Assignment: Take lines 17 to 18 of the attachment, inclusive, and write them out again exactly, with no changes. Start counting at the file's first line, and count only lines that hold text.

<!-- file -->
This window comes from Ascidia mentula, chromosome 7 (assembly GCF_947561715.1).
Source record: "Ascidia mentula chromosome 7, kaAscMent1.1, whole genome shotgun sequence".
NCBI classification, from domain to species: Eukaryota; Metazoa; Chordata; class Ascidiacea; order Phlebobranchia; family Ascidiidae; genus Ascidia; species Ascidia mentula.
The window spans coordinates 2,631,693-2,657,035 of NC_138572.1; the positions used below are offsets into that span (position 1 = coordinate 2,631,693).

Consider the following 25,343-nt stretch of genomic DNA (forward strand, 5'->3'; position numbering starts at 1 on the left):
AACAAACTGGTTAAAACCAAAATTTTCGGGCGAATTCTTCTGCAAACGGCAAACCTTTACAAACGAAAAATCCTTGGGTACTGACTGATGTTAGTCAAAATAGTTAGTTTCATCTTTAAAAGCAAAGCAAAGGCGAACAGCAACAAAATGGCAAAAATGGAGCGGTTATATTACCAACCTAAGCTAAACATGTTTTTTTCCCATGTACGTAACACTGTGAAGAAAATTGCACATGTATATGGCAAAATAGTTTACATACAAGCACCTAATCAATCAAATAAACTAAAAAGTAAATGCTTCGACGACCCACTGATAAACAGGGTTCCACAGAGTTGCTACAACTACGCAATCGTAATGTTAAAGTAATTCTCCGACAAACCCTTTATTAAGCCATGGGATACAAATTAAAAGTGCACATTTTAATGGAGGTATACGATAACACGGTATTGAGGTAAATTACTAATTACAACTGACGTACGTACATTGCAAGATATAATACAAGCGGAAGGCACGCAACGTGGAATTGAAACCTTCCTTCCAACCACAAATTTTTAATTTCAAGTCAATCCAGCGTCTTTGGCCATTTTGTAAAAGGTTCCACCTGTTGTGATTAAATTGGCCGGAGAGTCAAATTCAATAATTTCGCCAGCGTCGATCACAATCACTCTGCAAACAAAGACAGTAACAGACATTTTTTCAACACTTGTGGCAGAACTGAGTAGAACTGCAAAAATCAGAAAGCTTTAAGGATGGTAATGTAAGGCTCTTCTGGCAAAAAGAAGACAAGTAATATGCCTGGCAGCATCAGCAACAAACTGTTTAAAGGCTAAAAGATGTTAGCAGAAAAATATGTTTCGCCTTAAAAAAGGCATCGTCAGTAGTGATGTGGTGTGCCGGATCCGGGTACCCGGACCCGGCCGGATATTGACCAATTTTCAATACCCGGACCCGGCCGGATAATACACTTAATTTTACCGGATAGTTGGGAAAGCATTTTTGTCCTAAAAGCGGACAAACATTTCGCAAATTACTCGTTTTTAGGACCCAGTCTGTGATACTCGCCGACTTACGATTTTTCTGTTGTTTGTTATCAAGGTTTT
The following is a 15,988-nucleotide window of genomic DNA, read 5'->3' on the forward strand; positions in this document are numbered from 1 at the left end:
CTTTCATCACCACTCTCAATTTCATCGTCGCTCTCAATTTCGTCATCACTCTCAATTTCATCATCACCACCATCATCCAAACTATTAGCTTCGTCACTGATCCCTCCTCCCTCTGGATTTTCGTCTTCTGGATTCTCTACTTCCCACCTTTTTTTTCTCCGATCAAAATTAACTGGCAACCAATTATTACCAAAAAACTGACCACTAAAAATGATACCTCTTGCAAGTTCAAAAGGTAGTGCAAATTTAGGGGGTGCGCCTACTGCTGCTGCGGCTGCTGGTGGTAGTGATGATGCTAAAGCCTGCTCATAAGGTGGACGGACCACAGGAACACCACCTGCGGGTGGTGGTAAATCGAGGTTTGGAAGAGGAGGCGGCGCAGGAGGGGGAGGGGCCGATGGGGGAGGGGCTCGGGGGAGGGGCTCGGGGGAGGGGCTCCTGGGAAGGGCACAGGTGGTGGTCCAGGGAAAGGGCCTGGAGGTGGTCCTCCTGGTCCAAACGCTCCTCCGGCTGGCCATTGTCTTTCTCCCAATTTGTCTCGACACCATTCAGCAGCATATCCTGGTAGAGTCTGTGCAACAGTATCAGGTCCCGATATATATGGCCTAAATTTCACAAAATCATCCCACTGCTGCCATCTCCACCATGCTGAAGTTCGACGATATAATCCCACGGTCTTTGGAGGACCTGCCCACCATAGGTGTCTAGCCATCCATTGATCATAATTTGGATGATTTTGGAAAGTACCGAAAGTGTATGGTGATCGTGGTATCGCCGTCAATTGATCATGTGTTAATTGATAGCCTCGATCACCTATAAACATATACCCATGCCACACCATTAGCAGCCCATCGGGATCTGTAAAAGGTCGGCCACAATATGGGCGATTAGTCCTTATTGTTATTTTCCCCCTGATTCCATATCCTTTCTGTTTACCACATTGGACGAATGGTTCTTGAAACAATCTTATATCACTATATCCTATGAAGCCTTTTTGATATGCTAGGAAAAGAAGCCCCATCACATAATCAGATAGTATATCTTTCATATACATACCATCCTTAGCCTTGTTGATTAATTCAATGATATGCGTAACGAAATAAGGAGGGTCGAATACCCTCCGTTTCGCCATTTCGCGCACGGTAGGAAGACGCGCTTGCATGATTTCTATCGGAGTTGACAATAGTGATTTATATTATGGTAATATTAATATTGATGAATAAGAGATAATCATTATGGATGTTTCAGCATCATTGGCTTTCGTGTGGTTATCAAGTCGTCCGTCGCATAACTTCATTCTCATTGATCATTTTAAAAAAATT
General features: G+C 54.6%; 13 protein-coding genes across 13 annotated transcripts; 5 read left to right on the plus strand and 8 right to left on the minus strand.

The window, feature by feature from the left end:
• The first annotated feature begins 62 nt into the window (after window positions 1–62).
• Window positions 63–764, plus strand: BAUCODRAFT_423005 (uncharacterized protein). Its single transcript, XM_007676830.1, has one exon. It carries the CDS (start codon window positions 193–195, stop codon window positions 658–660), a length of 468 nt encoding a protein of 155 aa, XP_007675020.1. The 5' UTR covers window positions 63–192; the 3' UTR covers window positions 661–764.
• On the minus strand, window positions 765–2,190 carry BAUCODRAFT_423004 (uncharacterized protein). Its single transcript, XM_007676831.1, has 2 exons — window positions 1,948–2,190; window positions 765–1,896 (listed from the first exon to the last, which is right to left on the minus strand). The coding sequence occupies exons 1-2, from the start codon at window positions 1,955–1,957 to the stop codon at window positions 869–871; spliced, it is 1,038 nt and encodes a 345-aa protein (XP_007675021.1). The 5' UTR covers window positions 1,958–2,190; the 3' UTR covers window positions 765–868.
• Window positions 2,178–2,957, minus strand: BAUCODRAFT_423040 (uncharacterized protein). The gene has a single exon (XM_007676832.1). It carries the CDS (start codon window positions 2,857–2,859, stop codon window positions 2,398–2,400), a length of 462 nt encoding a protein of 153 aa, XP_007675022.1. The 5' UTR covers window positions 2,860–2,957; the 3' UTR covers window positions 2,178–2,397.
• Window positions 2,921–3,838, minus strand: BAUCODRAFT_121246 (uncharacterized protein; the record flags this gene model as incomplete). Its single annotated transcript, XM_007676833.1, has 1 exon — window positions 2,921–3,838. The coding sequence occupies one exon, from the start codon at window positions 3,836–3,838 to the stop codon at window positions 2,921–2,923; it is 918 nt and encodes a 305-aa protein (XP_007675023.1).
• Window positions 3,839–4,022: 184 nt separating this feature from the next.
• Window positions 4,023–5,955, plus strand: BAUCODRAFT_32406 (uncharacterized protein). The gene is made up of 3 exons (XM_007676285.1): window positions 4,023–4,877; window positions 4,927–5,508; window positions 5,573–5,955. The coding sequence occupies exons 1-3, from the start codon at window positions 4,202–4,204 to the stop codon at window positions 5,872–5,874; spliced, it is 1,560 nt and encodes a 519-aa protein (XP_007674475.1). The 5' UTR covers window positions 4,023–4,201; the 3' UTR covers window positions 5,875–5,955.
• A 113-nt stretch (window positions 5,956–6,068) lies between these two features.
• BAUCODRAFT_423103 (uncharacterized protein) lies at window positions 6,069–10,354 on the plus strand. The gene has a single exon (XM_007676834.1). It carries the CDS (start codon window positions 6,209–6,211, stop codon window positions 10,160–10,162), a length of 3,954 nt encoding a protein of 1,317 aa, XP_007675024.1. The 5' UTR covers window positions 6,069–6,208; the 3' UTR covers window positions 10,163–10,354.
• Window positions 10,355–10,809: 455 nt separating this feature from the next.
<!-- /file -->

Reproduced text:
• Window positions 4,023–5,955, plus strand: BAUCODRAFT_32406 (uncharacterized protein). The gene is made up of 3 exons (XM_007676285.1): window positions 4,023–4,877; window positions 4,927–5,508; window positions 5,573–5,955. The coding sequence occupies exons 1-3, from the start codon at window positions 4,202–4,204 to the stop codon at window positions 5,872–5,874; spliced, it is 1,560 nt and encodes a 519-aa protein (XP_007674475.1). The 5' UTR covers window positions 4,023–4,201; the 3' UTR covers window positions 5,875–5,955.
• A 113-nt stretch (window positions 5,956–6,068) lies between these two features.